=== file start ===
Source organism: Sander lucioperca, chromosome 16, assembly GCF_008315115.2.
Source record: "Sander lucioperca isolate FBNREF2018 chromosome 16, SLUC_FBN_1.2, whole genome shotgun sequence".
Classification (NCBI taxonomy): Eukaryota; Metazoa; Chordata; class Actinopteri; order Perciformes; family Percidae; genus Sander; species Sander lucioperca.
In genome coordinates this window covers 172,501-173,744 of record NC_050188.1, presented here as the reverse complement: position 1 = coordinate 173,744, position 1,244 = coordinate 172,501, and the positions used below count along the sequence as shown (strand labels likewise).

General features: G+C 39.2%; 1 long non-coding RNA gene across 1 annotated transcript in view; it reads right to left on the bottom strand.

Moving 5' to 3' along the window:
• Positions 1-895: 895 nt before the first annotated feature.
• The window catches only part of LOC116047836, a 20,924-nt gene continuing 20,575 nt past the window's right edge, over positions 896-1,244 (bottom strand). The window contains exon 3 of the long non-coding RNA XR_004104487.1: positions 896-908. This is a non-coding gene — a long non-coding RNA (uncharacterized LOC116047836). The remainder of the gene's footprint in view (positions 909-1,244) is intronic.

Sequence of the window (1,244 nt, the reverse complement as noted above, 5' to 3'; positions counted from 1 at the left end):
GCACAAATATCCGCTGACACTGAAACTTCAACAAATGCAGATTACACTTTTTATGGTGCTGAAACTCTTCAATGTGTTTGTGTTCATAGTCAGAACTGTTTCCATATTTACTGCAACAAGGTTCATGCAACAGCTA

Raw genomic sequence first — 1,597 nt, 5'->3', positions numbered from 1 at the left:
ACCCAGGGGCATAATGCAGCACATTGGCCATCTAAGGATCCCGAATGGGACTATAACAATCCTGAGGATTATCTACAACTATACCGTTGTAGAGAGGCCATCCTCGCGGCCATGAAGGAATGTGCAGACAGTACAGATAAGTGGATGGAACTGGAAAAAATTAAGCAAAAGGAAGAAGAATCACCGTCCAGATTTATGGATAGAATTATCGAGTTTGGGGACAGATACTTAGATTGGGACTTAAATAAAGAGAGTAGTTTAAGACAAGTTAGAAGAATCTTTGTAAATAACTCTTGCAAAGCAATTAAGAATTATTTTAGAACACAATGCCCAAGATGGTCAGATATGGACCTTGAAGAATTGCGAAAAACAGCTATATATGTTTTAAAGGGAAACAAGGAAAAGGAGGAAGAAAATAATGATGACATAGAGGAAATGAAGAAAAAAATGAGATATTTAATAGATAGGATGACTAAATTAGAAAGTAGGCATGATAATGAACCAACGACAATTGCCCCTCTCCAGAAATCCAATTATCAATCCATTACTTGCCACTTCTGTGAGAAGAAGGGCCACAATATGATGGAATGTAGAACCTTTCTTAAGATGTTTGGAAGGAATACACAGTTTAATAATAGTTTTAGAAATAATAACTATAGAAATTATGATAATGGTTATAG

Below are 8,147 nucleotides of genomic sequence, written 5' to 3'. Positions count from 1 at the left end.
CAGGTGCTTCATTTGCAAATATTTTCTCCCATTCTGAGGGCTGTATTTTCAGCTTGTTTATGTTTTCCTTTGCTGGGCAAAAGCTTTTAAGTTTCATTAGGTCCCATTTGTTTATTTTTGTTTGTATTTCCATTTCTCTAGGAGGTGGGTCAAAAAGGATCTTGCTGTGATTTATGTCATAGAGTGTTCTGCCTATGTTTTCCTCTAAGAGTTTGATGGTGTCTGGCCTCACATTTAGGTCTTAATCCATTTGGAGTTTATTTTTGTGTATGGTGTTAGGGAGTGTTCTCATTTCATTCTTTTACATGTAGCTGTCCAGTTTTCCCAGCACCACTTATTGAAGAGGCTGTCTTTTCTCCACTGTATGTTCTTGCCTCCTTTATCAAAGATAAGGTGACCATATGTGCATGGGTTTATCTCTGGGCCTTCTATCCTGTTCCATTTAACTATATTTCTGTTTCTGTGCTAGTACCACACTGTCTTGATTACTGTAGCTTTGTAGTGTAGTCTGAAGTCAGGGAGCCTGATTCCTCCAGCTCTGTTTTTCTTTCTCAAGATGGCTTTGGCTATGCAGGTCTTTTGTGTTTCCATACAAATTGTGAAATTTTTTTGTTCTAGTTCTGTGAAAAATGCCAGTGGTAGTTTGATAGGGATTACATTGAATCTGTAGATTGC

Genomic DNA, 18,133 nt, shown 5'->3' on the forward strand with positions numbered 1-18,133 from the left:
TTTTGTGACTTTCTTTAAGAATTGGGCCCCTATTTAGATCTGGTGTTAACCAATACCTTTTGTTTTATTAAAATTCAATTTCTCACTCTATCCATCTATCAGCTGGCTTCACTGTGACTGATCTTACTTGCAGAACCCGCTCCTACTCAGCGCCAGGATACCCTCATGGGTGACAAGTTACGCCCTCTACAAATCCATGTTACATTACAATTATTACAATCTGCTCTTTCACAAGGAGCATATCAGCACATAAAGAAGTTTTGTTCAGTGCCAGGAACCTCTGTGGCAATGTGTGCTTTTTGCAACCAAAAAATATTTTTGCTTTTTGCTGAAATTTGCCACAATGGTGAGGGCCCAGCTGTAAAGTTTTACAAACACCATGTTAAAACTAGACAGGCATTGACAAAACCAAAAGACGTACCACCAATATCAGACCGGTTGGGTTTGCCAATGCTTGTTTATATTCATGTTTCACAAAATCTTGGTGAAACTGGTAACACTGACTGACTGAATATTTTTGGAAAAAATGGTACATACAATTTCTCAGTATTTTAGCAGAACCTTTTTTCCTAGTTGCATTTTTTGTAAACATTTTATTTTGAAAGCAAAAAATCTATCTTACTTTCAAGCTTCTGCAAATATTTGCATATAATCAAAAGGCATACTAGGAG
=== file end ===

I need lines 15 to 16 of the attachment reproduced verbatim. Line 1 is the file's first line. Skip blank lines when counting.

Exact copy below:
Genomic DNA, 18,133 nt, shown 5'->3' on the forward strand with positions numbered 1-18,133 from the left:
TTTTGTGACTTTCTTTAAGAATTGGGCCCCTATTTAGATCTGGTGTTAACCAATACCTTTTGTTTTATTAAAATTCAATTTCTCACTCTATCCATCTATCAGCTGGCTTCACTGTGACTGATCTTACTTGCAGAACCCGCTCCTACTCAGCGCCAGGATACCCTCATGGGTGACAAGTTACGCCCTCTACAAATCCATGTTACATTACAATTATTACAATCTGCTCTTTCACAAGGAGCATATCAGCACATAAAGAAGTTTTGTTCAGTGCCAGGAACCTCTGTGGCAATGTGTGCTTTTTGCAACCAAAAAATATTTTTGCTTTTTGCTGAAATTTGCCACAATGGTGAGGGCCCAGCTGTAAAGTTTTACAAACACCATGTTAAAACTAGACAGGCATTGACAAAACCAAAAGACGTACCACCAATATCAGACCGGTTGGGTTTGCCAATGCTTGTTTATATTCATGTTTCACAAAATCTTGGTGAAACTGGTAACACTGACTGACTGAATATTTTTGGAAAAAATGGTACATACAATTTCTCAGTATTTTAGCAGAACCTTTTTTCCTAGTTGCATTTTTTGTAAACATTTTATTTTGAAAGCAAAAAATCTATCTTACTTTCAAGCTTCTGCAAATATTTGCATATAATCAAAAGGCATACTAGGAG